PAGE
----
Warriors (40-4) vs. Spurs (38-6) At Oracle Arena, Oakland

Time: 7:30 p.m. TV: CSN-BA, NBA TV Radio: 680 AM

Curry hosted a team party last Nov. 11 and spelled out “SUPER VILLAINS” with metallic silver balloons. But it was all done with a nod and a wink. The Warriors didn’t really consider themselves the bad guys.

“I’ve never felt like we were villains,” Kerr said. “That’s the reason we sort of made fun of it, because it’s really kind of silly. We’ve got one of the most likeable groups around, and our guys are all great with the media, great with fans.”

All well and good. But these are the playoffs. The Warriors will be bumped and elbowed and shoved around by every team they face. Of course they will, because they are clearly the best team in the NBA right now.

Fans in road arenas will be merciless. They’ll jeer Curry every time he hits the back of the rim on a shot, and boo Green for the most minor incidental contact.

Don’t fight it, Warriors. Own it. Be the villains you always knew you could be.

Or maybe they have already made this decision. I mean, the last player the Warriors signed was Matt Barnes. The man who once shouted a vulgarity at the mother of Rockets star James Harden. The guy who drove 95 miles to punch out Derek Fisher when he learned his former teammate was hanging out with Barnes’ estranged wife. As if Barnes still dictated her social calendar.

Not every Warrior can be that terrible, but everyone has a role to play here.

Klay Thompson should grow out his mustache so he can twirl it like Dick Dastardly after swishing a 3-point dagger. Curry should get a neck tattoo of Bernard Madoff and start referring to himself in the third person, using first and last name at every opportunity.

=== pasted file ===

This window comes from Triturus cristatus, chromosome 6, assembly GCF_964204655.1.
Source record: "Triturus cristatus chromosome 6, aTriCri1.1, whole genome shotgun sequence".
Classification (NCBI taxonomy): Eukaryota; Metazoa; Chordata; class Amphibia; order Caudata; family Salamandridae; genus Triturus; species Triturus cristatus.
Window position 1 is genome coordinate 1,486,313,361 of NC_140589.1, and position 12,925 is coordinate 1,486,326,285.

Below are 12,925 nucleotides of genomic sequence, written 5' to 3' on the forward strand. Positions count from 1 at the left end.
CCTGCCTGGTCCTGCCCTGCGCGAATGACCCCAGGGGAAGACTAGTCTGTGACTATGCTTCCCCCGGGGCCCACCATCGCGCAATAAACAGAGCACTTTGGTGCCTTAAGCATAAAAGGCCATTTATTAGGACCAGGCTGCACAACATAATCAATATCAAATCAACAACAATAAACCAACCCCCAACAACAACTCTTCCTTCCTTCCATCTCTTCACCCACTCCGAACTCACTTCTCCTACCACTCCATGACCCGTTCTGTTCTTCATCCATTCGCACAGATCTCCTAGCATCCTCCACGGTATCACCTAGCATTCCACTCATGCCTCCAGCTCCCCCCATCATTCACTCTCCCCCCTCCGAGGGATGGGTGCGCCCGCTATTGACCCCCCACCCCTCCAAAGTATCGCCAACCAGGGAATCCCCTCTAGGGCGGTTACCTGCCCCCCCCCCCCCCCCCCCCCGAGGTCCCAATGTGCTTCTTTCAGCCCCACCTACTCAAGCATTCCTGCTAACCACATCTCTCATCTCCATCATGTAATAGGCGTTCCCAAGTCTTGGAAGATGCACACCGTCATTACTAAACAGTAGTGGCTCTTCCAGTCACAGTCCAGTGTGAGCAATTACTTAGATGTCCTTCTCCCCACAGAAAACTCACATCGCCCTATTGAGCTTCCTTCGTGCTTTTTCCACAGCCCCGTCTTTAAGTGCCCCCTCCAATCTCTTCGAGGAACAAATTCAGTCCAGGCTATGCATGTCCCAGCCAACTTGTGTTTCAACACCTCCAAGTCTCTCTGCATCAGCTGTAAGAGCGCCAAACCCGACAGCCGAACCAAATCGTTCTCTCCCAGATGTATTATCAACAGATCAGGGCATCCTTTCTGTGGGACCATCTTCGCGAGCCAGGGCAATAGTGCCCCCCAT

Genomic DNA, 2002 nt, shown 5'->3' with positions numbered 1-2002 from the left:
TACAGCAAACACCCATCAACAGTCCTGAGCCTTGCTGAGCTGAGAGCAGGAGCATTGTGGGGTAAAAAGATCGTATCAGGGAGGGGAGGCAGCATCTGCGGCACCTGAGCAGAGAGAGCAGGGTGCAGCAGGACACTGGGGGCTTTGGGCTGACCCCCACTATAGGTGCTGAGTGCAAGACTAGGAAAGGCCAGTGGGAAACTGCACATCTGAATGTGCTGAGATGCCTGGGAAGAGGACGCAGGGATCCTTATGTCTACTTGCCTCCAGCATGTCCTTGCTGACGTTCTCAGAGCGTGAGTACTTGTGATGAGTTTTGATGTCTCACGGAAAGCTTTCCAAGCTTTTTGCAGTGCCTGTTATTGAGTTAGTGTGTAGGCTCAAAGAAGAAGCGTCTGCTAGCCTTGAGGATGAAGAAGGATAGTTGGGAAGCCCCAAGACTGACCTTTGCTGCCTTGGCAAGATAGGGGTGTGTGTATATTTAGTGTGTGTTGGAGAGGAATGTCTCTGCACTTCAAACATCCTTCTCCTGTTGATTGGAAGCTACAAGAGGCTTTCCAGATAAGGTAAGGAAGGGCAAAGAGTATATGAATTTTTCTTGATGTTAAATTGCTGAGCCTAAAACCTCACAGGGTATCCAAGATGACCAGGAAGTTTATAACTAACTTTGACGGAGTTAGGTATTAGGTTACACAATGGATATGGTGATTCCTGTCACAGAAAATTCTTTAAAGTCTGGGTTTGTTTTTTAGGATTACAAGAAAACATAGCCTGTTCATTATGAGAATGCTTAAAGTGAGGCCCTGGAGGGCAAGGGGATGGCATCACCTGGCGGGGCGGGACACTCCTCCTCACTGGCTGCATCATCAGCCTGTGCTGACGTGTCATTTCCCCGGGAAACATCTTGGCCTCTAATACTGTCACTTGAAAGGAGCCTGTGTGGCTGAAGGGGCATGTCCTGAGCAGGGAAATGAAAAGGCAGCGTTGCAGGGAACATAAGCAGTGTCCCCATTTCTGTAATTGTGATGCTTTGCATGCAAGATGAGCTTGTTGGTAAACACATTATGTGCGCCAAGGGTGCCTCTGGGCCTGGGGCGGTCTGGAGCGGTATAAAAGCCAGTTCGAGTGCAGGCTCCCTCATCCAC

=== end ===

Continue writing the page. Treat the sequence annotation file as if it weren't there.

Green can’t afford to get too blatant on the court. He proved beyond a doubt last year that this team suffers greatly when he is suspended.

But he can get in some sneaky shots. Like when he slapped at Harden’s injured wrist in retaliation for a pinch on March 31. Next up for Green: Portland center’s Jusuf Nurkic’s leg, followed later by Houston forward Sam Dekker’s hand.

The Warriors should wear their alternate black uniforms for the entire postseason. Paint their faces in ghoulish eyeblack like NFL defensive linemen. Show up to the arena wearing Make America Great Again caps in Los Angeles and #BlackLivesMatter shirts in Texas.

Better yet, these guys should take their cue from the heels of professional wrestling. Threaten opponents with folding chairs. Turn to the crowd in San Antonio or Cleveland and flex when an opponent twists an ankle and lies moaning on the floor.

They should wave off bright-eyed sideline reporters looking for postgame quips. They should wear sunglasses to the postgame press conferences, then overturn the lectern and storm out in a huff when someone asks “Did you mean to throw the ball in Damian Lillard’s face?”

Disavow babies and puppies. Refuse to acknowledge Mother’s Day — and Father’s Day, too, if the NBA Finals go seven games. Bring 20 items to the express lane and take up two parking spots.

These are the playoffs, Warriors. No more Mr. Nice Guy. Remind the rest of the league why they can’t stand you.